Today I had an ambitious up-and-coming copywriter reach out to me via private message.
Normally I would leave this kind of convo unread and not engage – life is much saner for me that way.
But his approach caught my attention and I felt inspired to try and help him out by sharing some advice that once helped me out.
Note: this was someone who had pretty decent “copy chops”, but outreach is something we all struggle with from time to time, no matter what “level” we’re at. So whether you’re new, have some notches on your belt, or are even pretty advanced… it’s still a good reminder on where and how to focus your energy when talking to a prospective client.
I hope it helps you out on your writing journey:
Up-and-Comer copywriter (UCC): Hi Angie, Quick question – do you ever use experienced freelance copywriters?
Me: I’m not sure I understand your question.
(UCC): Thanks for getting back to me, Angie. I mean, do you work with them for your projects?
Me: I do.
(UCC): Awesome. I’m a copywriter myself and would love to be of use if you need something. Anything I can help you with?
Me: I’m not looking to hire at this time.
Unsolicited advice, in the interest of helping you out someday: good job getting me into a convo by asking a question that made me curious. Not great job at keeping/holding my attention and here’s why – I get pitched to hire copywriters all the time, especially given the clients I work with and the teams I run.
(UCC): I see. How do you suggest I reach out, then? 🙂
Me: What helps me as someone in a position to hire, who’s busy, is to not have to stop and think about how YOU could help ME. I don’t know you or what you specialize in, which means that I’ve got to spend time digging in, getting to know you and trying to figure out where I could use you – and suddenly work on my projects has stalled because I’m focused more on helping you than getting work done. Do you see how even though you’ve sincerely offered to help me, you’ve actually created more work for me?
(UCC): Got it. Yes, makes sense.
Me: None of this is intended to be mean or make you feel bad or like you fucked up. This is what we mean in copy circles by digging into your ideal prospect, seeing what kind of marketing they do, and reaching out to offer help with something SPECIFIC.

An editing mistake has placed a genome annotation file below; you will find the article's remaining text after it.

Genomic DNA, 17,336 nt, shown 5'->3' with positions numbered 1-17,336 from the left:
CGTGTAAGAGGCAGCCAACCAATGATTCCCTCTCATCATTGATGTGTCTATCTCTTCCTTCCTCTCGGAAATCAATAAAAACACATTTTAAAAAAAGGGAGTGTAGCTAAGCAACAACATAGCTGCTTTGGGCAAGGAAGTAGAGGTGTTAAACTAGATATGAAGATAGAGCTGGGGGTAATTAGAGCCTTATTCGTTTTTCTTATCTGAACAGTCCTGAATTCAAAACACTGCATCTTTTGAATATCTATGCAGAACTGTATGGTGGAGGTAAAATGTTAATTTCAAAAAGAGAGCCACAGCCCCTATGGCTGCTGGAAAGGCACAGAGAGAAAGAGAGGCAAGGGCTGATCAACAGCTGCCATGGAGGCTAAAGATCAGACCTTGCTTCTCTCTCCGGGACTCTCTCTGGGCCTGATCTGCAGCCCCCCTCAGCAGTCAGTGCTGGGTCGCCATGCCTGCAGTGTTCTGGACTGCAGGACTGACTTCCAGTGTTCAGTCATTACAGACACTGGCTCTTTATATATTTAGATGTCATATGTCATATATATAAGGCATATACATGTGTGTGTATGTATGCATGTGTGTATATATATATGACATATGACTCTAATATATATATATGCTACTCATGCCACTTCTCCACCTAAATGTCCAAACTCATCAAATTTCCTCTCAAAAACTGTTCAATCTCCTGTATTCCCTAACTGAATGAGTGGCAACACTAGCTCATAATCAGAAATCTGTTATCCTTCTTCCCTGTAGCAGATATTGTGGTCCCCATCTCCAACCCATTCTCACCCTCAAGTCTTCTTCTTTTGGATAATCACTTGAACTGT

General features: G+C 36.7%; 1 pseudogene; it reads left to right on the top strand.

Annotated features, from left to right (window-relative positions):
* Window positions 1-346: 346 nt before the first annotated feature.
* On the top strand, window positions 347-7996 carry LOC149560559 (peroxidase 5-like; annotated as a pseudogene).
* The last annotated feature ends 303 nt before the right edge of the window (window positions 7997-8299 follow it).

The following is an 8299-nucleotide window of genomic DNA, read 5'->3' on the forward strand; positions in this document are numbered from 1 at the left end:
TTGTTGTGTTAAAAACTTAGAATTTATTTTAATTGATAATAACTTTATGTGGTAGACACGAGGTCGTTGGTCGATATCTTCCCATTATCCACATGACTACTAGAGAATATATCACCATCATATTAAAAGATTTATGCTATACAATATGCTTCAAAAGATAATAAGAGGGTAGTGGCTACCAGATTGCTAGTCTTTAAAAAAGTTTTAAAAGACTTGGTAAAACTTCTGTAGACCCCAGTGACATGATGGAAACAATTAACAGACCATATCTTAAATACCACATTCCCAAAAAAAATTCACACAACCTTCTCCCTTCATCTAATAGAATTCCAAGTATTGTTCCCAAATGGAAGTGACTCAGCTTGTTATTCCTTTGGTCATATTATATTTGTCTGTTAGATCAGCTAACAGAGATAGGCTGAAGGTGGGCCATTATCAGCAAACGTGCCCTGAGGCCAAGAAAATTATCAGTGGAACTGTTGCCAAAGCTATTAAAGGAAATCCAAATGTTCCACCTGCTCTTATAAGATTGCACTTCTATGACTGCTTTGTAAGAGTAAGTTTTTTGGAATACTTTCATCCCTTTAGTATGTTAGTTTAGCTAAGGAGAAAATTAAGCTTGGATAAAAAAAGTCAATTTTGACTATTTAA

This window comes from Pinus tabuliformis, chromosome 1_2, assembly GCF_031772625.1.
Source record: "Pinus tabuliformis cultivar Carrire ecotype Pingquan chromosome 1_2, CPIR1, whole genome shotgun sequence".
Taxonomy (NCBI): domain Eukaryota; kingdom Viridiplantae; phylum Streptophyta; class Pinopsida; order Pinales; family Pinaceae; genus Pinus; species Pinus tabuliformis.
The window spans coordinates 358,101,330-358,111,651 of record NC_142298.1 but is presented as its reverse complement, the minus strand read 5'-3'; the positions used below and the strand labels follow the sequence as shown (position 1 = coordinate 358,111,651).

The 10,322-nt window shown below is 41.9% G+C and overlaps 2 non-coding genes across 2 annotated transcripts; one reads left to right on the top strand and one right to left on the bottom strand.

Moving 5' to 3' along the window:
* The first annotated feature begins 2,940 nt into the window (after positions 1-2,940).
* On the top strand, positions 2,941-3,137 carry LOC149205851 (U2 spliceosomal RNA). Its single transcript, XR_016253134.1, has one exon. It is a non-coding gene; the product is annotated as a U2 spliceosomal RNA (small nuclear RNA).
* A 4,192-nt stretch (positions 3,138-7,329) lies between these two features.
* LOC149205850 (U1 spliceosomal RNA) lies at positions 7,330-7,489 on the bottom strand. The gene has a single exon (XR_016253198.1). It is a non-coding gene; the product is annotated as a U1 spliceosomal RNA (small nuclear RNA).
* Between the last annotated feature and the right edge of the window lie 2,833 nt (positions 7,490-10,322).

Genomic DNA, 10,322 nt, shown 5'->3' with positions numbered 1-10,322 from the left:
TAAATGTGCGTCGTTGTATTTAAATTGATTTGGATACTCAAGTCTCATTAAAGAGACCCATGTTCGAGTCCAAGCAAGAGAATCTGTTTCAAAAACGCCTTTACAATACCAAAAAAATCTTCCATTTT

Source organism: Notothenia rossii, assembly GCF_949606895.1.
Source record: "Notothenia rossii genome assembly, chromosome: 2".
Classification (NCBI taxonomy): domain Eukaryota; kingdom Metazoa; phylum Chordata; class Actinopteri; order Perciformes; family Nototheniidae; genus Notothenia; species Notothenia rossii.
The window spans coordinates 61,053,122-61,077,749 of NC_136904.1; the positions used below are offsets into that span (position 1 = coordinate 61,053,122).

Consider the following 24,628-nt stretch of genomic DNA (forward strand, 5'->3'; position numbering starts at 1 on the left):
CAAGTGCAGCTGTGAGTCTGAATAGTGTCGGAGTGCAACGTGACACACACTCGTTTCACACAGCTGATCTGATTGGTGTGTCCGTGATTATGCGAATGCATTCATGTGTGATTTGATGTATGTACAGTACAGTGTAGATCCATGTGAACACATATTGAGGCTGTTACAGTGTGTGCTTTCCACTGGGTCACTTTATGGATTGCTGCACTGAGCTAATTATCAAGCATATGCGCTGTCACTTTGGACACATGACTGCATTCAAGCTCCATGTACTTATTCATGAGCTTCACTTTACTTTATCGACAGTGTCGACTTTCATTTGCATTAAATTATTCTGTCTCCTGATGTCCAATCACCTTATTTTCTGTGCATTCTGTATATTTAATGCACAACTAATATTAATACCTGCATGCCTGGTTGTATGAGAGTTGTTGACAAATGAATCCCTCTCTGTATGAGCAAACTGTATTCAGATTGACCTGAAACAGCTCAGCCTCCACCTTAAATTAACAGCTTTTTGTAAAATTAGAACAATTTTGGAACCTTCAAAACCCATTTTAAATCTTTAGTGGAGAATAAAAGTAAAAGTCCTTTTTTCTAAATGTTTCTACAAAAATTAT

If you’d done a bit of digging, you’d figure out who I work with, which would give you enough info to start checking out sites and social media profiles to see what kind of marketing we do, which would give you a better “in” (by suggesting a specific tip you think might help me) vs asking how you can help me.
(UCC): Got it, Angie. I’ve been hearing plenty of people advising me to research and then go specific.
Me: Absolutely – and it’s tricky, because the advice is to be proactive and reach out, so I get why you approached me the way you did and am not upset or anything. But there’s a passive proactive approach, where you reach out and rely on me to do the work of identifying where I can best use your talents – which automatically gets pushed lower on my never-ending to-do list. And there’s an active proactive approach, where you dig, decide this is someone you’d like to work for, identify some places you could help, and offer me specific solutions to the point that all I have to do is say yes or no.
The second one requires more work, which means a lot of people don’t do it – they go for volume “spray and pray” thinking spamming more people means more success. But if you’re willing to do the up-front work where others won’t, you get ahead much faster… it’s very counter-intuitive, but folks who get this go far.
(UCC): It sure sounds more counter-intuitive. I’ve reached out with content / copy suggestions in the past. But didn’t yield any results. I think I’ll do that at scale. Thanks so much, Angie.
Me: It’s hard to do that at scale and do it well – that’s why it helps to focus on who you WANT to work with, and try to build a relationship based on your genuine desire to help/be part of their world.
Don’t take non-response as a sign that you’re failing – you may have identified something that they’re already working on, they may be in a hiring freeze, they may not have seen your message. There’s any number of reasons as to why they wouldn’t have replied, most of which have nothing to do with you.
For most folks it takes 5-7 impressions before they recall they’ve seen your name before – so fortune is literally in the follow-up. Don’t give up if you don’t get a reply to one single message. Most people do – so again, you stand out if you don’t take it personally and stay in touch with the goal to HELP (focuses on ME, the client, which I like as a busy human being) vs get HIRED (focuses on YOU and what you want from me, which feels not great and doesn’t inspire me to take action).
(UCC): Thanks so much, Angie.
So there you have it… random convo I had with an up-and-coming copywriter this week.
Here’s the thing: we were all beginners at one point, and most of us who’ve been around for (dear lord, 10 years already??) awhile generally aren’t afraid to help newer folks step up and figure out a way forward.
Someone once gave me this advice and it changed my whole career trajectory… and it’s my sincere hope it will do the same for you and yours, if you’re willing to take action on it and follow through.